Just finished All That Is In God by James Dolezal, and it’s one of those books that makes things in your head creak (in good ways). It’s heavy and thick in certain respects, and yet at the same time, given the material, it’s relatively accessible and clearly the sort of topic someone could spend a few Saturdays on. So given that, I found it to be a bracing shot of theological whisky.
First off, I’m grateful for the book because it convinced me of the goodness and necessity of the doctrine of God’s simplicity. I also came away convinced that a great deal of modern theologizing, particularly on the doctrines of covenant and Trinity, has not been nearly as careful as it should have been. Clearly the Bible puts an enormous emphasis on monotheism: the oneness, the simplicity of God’s Godness. The basic point to grasp here is the idea that perfection implies simplicity. There are no parts or passions or changes in God. There is no progression of any sort in God whether spatially or temporally or emotionally or in any other way of being. God’s being is absolute perfection in every way, leaving no room for improvement. Any change or progression or movement would imply previous imperfection, previous lack, previous potential. Perfection simply means absolute best possible version in every possible way. Any sort of composition of parts in God would imply imperfection since it renders a part of God dependent on another part or parts. Lots more to say, but that’s the basic idea.
The Roman Catholic theologian Karl Rahner famously complained that you’d scarcely know there was a Trinity from many classical Christian theologians until you’d gotten to the second or third volume of their text, but we should not be so easily dismayed when God Himself barely let on to the Trinity for four thousand years and 39 books of inspired Scripture. The most important thing for Israel to know was Hear, O Israel, the Lord our God is One. This is the starting point for sound theology. And Dolezal does us a favor to remind us not only to begin there, but to continually circle back, double-checking that our theologizing does not leave those first principles behind.
Second, Dolezal convinced me that a warning is warranted for the way modern Reformed theologians have sometimes played with divine simplicity (sometimes consciously, perhaps sometimes unintentionally) when it comes to speaking about how God relates to His creation. He raises this warning with regard to how some describe God’s relationship to time and events in time, as well as those seeking to describe God’s “interactions” with men as real or genuine. If God does not change in any way, some wonder, how can it be genuine to describe God interacting with creation, or speaking with someone, or responding to some state or event? Does God enter into time in some way? Does He have a timeless being but a temporal way of interacting with time? Well, since God is not composed of parts, Dolezal explains that we don’t want to end up with part of God being eternal and some other part of Him being temporal. Would God be less than God apart from His temporal acts? It would seem so, implying God is in some way dependent on His creation for complete perfection, rendering God imperfect since He needs something outside Himself to be fully God. Likewise, since God’s perfection implies that He does not change, it would not be proper to speak of any sort of sequencing in God. So, even if there was some way of positing God “in time” to then speak of God doing one thing and then the other is once again to imply imperfection since complete perfection would mean eternality and omnipresence. All that is in God is always, eternally present. He fills all in all.
But the obvious challenges this presents are how to speak about God being Creator or Redeemer. How can we speak of God being Creator or Redeemer and not speak of historic acts or sequential acts in some sense? Did God begin to be a Creator at the beginning of creation? The answer must be no — God did not begin to be a Creator because God is eternal, without any beginning or end. The word “begin” implies a sequence, a before and after, but God’s eternity means that His will to create is actually simultaneous in eternity with the decision to create, which in turn is simultaneous and essentially the same as His act of creation. God was not thinking about creating for a long time and then decided to execute the plan one sunny Sunday morning. No, all of God’s plans are always in full execution. God’s fullness fills all that He is, and all that He is, He does. There is no potential in God, only fullness of being, absolute, infinite abundance, in every way, which incidentally, is a profoundly doxological point.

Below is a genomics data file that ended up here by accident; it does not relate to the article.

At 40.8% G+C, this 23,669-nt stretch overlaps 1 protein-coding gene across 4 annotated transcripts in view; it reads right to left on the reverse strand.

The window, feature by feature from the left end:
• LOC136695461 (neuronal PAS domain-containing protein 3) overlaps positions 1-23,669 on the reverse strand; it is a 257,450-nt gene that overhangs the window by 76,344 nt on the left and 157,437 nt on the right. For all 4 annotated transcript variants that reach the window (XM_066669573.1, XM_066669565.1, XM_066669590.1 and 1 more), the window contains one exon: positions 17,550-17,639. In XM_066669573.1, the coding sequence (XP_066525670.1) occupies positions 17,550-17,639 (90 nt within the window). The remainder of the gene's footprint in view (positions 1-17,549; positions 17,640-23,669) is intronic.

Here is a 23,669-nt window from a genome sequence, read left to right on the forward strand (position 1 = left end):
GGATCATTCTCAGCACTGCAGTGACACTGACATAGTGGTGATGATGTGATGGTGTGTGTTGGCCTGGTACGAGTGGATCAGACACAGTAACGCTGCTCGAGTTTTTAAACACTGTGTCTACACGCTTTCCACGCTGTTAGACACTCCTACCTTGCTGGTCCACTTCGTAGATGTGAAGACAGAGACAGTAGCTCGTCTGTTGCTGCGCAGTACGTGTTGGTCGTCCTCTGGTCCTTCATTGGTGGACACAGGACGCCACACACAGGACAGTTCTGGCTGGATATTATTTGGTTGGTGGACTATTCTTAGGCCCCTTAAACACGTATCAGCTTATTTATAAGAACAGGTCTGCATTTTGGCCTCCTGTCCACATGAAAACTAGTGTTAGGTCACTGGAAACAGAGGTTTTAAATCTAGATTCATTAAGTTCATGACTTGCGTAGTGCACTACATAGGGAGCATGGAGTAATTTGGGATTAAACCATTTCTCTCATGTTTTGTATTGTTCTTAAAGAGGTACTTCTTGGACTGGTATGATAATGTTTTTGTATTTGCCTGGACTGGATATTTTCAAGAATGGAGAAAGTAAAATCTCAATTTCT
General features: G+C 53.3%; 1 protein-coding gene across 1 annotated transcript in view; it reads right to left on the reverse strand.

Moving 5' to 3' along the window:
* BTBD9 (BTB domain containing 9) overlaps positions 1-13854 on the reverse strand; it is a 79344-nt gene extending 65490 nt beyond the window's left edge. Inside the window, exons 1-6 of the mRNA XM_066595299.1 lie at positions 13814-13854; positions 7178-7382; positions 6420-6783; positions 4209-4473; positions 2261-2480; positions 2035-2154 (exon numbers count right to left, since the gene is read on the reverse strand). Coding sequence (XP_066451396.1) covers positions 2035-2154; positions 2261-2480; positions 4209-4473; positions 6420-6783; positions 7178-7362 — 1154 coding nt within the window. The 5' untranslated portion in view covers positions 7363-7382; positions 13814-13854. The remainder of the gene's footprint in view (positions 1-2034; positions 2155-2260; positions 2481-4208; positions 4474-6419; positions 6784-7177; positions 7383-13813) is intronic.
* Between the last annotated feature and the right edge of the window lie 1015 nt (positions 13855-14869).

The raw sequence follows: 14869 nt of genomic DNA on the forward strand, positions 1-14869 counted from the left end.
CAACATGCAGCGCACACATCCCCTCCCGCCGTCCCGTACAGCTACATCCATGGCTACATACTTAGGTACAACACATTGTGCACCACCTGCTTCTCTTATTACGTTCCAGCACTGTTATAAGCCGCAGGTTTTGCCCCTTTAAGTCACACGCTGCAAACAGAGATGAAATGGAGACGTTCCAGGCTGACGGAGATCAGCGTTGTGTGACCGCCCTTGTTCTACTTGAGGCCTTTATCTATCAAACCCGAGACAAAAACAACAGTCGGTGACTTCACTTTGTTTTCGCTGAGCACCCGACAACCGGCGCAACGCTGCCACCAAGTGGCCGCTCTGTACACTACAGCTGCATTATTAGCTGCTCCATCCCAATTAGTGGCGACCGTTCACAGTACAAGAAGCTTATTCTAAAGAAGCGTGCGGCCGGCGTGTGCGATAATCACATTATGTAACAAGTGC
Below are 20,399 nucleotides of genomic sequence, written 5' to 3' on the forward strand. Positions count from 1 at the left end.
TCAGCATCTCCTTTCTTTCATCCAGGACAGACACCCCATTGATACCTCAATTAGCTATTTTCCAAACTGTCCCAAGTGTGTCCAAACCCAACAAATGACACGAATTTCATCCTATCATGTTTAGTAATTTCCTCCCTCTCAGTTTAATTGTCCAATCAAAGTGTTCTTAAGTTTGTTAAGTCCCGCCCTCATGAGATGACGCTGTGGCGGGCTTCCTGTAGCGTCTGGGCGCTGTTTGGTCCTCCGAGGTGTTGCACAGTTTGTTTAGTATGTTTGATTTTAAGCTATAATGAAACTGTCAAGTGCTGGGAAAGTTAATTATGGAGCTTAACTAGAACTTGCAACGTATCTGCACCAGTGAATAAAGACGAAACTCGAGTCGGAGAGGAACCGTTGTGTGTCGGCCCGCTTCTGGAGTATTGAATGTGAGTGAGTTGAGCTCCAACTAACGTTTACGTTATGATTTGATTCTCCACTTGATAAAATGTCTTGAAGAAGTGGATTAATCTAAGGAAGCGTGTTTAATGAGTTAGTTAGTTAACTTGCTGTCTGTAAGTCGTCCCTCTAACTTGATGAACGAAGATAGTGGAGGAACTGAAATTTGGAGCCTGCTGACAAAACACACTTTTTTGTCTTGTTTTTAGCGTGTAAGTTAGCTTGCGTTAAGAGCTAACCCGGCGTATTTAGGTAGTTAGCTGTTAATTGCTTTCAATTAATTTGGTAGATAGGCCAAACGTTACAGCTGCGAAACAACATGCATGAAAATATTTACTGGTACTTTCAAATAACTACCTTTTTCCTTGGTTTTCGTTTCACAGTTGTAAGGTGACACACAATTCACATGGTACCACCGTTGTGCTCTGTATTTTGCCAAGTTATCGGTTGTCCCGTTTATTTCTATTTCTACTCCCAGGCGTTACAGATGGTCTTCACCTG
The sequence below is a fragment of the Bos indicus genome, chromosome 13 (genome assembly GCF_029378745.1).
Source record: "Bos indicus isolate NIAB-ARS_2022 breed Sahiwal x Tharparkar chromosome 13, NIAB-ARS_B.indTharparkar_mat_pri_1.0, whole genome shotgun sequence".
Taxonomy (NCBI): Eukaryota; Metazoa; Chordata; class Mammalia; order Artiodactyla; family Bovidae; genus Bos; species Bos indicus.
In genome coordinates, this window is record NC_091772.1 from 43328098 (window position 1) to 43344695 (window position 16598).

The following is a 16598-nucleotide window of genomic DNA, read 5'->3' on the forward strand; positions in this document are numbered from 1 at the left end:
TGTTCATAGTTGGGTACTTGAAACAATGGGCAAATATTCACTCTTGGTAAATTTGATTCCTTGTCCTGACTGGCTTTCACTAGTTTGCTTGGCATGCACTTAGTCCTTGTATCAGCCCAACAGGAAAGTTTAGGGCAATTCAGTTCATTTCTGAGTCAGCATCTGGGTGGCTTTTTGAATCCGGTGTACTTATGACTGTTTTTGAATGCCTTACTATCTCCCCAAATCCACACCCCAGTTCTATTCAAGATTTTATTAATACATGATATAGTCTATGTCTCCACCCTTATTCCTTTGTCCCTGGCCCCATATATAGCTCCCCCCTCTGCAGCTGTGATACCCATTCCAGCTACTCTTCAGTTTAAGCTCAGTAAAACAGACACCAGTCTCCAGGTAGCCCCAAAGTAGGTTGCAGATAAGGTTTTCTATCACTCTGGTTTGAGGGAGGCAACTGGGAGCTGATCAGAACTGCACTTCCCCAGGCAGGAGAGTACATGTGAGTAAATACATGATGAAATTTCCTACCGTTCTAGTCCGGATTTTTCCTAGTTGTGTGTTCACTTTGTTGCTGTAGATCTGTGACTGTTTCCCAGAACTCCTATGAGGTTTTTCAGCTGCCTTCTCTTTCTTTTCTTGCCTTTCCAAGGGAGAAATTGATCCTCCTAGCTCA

If you read something like this and don’t pause every few pages for what my friend Chocolate Knox calls a “praise break,” you’re doing theology all wrong. It’s thick and profound, but it’s also glorious to make a big deal about God’s transcendence, His otherness, His infinity, which is the very ground of His salvation, His nearness, His love. To gesture wildly in the direction of God’s infinite existence is to highlight our very small finite existence. And this is to make the jaw of your heart drop wide open. What is man that you are mindful of him? The son of man that you care for him? O Lord our Lord, how excellent is your name in all the earth.
Ok, back from the praise break:
So what we ought to say is that God is eternally the Creator, but what He created was a temporal universe which of necessity had a beginning. Thus, somewhat paradoxically, the Eternal Creator God did not begin to create the world, but the world He created had a very discreet beginning. This gives a whole new momentous significance to “In the beginning…” Though Dolezal does not go into it, the very same language would presumably properly apply to the Incarnation. God did not begin to be incarnate. Properly speaking He is eternally the Redeemer and Incarnate One, but the Incarnation, from an historical point of view most certainly did begin at a very discrete moment in time in the womb of a virgin.
Dolezel helpfully cites various attempts of trying to connect God with time in ways that may seem on the surface to sound a bit more personal or historical or natural at first, but which he argues persuasively actually leave us with more questions about God’s simplicity and/or immutability. The glory of God is magnified by the preservation of the distance between God and man, Creator and creature — the distance that only God can overcome by virtue of being God. At the same time, one may be tempted at points to worry that Dolezel is allowing philosophy or dogmatic theology to trump Scriptural language. Doesn’t the Bible speak of God acting in creation, making covenant, bringing judgment, speaking to men, etc? But there are at least two mitigating factors for this concern: first, the Bible itself speaks this way and at other times speaks very differently, and we should not pit the Bible against itself. The Bible speaks of God having no shadow of turning. God does not change. He is the same yesterday, today, and forever. And so this language must be held together with language of interaction, response, or conversation. It won’t do to have a predisposition to say one set of language is metaphorical or anthropomorphic but the other set of language is literal. No, we must be content with the truth and humility of Scripture. It is absolutely true, and it is not misleading us, but we are talking about the infinite God who is not completely like anything we know. He is like and unlike everything we know such that what we see now is in a glass darkly.